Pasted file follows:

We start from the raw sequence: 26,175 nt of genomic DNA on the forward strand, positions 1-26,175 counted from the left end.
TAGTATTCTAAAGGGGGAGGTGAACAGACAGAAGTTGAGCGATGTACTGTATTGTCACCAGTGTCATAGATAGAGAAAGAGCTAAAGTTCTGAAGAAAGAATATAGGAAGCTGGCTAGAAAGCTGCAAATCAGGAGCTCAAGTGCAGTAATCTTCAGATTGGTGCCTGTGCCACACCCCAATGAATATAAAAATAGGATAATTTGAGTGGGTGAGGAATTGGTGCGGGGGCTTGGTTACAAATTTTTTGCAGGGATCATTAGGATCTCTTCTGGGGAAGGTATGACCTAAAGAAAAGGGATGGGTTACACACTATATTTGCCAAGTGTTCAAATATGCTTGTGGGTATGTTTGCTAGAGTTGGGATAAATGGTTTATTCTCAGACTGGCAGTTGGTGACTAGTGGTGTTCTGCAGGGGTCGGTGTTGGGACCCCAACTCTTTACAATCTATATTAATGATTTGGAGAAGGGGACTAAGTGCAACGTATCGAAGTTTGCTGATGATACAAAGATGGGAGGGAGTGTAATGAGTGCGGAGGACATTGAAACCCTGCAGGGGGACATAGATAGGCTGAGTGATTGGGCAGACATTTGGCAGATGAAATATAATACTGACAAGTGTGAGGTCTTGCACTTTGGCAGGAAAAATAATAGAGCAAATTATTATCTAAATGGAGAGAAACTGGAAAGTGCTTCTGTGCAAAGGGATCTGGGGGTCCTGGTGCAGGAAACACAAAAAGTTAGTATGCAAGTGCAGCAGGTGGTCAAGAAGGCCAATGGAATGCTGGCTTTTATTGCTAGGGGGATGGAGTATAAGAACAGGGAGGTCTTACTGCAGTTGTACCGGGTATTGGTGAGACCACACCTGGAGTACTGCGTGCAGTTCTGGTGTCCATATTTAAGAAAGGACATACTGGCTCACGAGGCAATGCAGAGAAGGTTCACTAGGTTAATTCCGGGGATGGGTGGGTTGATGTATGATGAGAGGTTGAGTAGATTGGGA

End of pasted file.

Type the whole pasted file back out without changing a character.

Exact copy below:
We start from the raw sequence: 26,175 nt of genomic DNA on the forward strand, positions 1-26,175 counted from the left end.
TAGTATTCTAAAGGGGGAGGTGAACAGACAGAAGTTGAGCGATGTACTGTATTGTCACCAGTGTCATAGATAGAGAAAGAGCTAAAGTTCTGAAGAAAGAATATAGGAAGCTGGCTAGAAAGCTGCAAATCAGGAGCTCAAGTGCAGTAATCTTCAGATTGGTGCCTGTGCCACACCCCAATGAATATAAAAATAGGATAATTTGAGTGGGTGAGGAATTGGTGCGGGGGCTTGGTTACAAATTTTTTGCAGGGATCATTAGGATCTCTTCTGGGGAAGGTATGACCTAAAGAAAAGGGATGGGTTACACACTATATTTGCCAAGTGTTCAAATATGCTTGTGGGTATGTTTGCTAGAGTTGGGATAAATGGTTTATTCTCAGACTGGCAGTTGGTGACTAGTGGTGTTCTGCAGGGGTCGGTGTTGGGACCCCAACTCTTTACAATCTATATTAATGATTTGGAGAAGGGGACTAAGTGCAACGTATCGAAGTTTGCTGATGATACAAAGATGGGAGGGAGTGTAATGAGTGCGGAGGACATTGAAACCCTGCAGGGGGACATAGATAGGCTGAGTGATTGGGCAGACATTTGGCAGATGAAATATAATACTGACAAGTGTGAGGTCTTGCACTTTGGCAGGAAAAATAATAGAGCAAATTATTATCTAAATGGAGAGAAACTGGAAAGTGCTTCTGTGCAAAGGGATCTGGGGGTCCTGGTGCAGGAAACACAAAAAGTTAGTATGCAAGTGCAGCAGGTGGTCAAGAAGGCCAATGGAATGCTGGCTTTTATTGCTAGGGGGATGGAGTATAAGAACAGGGAGGTCTTACTGCAGTTGTACCGGGTATTGGTGAGACCACACCTGGAGTACTGCGTGCAGTTCTGGTGTCCATATTTAAGAAAGGACATACTGGCTCACGAGGCAATGCAGAGAAGGTTCACTAGGTTAATTCCGGGGATGGGTGGGTTGATGTATGATGAGAGGTTGAGTAGATTGGGA